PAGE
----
This morning I spent a few hours with a box of UFO photos I’ve had since the twilight year between the deaths of my mother and my aunt, exactly one year and one day apart. One winter morning after Mom had passed away, her older sister called and said that she had found a box of old family photographs she wanted to give me. It was a bright spot in a very bleak year.

    She wanted to split the driving distance and meet in a park where her husband planned to take a hike. Which explains why we sat in the front seat of her car with an old cardboard boot box filled with older family pictures. The box held a motley assortment of black-and-white snapshots, tintypes, and 19th century cabinet cards. Auntie seemed to think most of the photos were from her father’s side of the family, but we only had a short time to look through the contents together and make notes of any people she knew.

    I brought the box home and transferred the contents from the boot box to a similar sized archival box. When Auntie passed away a few months later I wished I had pushed for more information about how and where she found the box of photos. It’s been waiting patiently for a little attention until today.

    The Sorting Dilemna 

    When I first started working with my family photo collection, I couldn’t decide on the “best” method for organizing the original prints. Should I sort by person? by event? (good for groups), by place? by type of photo? or by some assigned catalog number? I tried different methods and finally came up with a hybrid system that works fairly well. How I sort and organize depends on the project, or the end goal.

    My objective for The Boot Box (that’s the official box label) was to sort, identify if possible, prioritize next steps, and move the contents  to suitable storage. I am confident that the photos are all from the Brown/Kinsel side of the family, so I’m not worried about creating chaos in my archival closet. I’d like to integrate these loose photos with other sets so that I have a chance of recognizing people or events. My method for unpacking the box is something I came up with several years ago, and it works well for preliminary sorting and organizing. I call it “The Parking Lot Method."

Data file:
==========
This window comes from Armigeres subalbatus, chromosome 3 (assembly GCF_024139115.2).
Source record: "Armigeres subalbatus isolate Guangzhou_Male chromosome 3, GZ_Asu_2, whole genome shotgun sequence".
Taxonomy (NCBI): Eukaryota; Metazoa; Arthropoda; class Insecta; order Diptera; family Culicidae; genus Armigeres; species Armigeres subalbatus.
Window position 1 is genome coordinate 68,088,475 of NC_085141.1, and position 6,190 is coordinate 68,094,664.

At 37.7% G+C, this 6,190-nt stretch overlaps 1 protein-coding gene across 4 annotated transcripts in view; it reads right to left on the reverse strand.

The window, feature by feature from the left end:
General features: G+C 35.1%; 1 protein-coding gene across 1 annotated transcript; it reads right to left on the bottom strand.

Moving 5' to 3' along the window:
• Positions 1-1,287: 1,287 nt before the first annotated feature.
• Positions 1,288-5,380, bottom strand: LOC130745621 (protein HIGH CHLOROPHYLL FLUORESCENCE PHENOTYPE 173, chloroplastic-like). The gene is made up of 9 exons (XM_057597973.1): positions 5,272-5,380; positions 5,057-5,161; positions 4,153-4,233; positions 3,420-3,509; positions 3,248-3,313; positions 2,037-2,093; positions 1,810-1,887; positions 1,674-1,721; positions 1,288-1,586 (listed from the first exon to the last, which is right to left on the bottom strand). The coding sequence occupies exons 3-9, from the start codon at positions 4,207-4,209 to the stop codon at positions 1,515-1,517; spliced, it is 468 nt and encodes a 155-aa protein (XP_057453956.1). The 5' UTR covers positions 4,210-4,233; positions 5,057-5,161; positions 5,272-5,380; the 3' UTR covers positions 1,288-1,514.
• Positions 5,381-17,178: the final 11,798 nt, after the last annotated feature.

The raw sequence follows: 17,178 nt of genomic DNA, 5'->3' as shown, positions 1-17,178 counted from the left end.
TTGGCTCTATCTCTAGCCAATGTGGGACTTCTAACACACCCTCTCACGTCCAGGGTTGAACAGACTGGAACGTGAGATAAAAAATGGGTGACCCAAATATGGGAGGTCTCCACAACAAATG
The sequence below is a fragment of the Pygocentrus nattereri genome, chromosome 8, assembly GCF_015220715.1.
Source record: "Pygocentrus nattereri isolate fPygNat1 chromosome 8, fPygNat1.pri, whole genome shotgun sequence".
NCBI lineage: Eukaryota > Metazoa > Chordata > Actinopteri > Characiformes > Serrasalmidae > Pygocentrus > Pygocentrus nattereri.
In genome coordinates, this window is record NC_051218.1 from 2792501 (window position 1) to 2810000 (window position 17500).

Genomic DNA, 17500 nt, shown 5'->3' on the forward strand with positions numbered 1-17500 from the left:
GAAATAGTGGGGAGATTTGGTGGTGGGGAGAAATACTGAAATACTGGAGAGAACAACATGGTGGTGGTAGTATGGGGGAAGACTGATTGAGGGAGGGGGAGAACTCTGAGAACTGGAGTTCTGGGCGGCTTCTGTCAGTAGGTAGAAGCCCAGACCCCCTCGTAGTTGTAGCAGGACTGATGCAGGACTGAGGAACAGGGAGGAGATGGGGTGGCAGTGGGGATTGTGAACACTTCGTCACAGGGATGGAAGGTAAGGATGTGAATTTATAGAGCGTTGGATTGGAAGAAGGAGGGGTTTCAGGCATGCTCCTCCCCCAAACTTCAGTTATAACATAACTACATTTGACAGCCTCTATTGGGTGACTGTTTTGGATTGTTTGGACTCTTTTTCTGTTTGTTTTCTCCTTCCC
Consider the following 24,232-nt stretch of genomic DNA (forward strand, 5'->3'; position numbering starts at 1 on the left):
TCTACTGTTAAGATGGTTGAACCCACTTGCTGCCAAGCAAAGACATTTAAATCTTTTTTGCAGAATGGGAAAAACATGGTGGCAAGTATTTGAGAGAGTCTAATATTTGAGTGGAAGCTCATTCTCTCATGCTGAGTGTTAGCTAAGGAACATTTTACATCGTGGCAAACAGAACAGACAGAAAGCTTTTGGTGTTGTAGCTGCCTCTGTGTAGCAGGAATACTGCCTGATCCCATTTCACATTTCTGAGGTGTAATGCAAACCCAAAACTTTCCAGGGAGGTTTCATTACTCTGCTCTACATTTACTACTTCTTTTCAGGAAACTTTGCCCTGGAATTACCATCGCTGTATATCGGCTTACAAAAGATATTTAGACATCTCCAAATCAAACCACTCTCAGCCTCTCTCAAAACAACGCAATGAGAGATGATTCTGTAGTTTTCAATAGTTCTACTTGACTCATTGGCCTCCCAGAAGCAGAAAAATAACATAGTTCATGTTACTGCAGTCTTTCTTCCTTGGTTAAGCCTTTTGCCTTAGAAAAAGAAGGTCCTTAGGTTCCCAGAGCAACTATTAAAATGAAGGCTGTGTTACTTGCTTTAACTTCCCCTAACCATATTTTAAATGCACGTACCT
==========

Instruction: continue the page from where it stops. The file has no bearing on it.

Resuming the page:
Organize a Box of Old Family Photos

    I like to work with one box at a time. I spent about two hours sorting through photos in The Boot Box, making preliminary identifications, inventorying the contents, and placing items in new storage. The Jane and John Does I call UFOs.

    Step by step, here’s what I did:

    1. Wash hands.

    2. Unroll a large sheet of white butcher paper on the dining room table. I like paper better than a cotton sheet because the photos don’t get caught on the fabric. This is the “parking lot."

    3. Unpack the box in layers, keeping any groups together. The contents had been shuffled so many times that there wasn’t much order except the little stacks made by Auntie the day we looked at the photos together.

    4. Survey the contents. It takes a little time to really look at what you have, to notice the families and events that are pictured. When you feel like the faces begin to look familiar, start sorting.

    Organize 3

    5. Label 3x5 cards with names, places, or whatever makes sense. These will be the “parking spaces.” Group photos together with the “parking” label. I had a pile of UFO babies, and another I labeled Friends & Family. I recognized some family groups and found captions or notes that helped identify pictures. I found:

    • 8 family groups of snapshots and small photos
    • 1 group UFO Friends & Family 1940-50
    • 1 group UFO Friends & Family pre 1920
    • 1 group UFO Colorado and Kansas
    • 1 group UFO Children
    • 1 group large photos
    • 1 old photo album falling apart
    • 2 small albums
    • several postcards, most blank
    • misc. ephemera: unused address book, calendar, Christmas card, etc.

    Organize Family Photos

    6. I brought my grandmother’s photo album to the table and reviewed it for captions and notes. This helped me identify several more people and places.

    Old family photo album

    Murphy lois ruth 1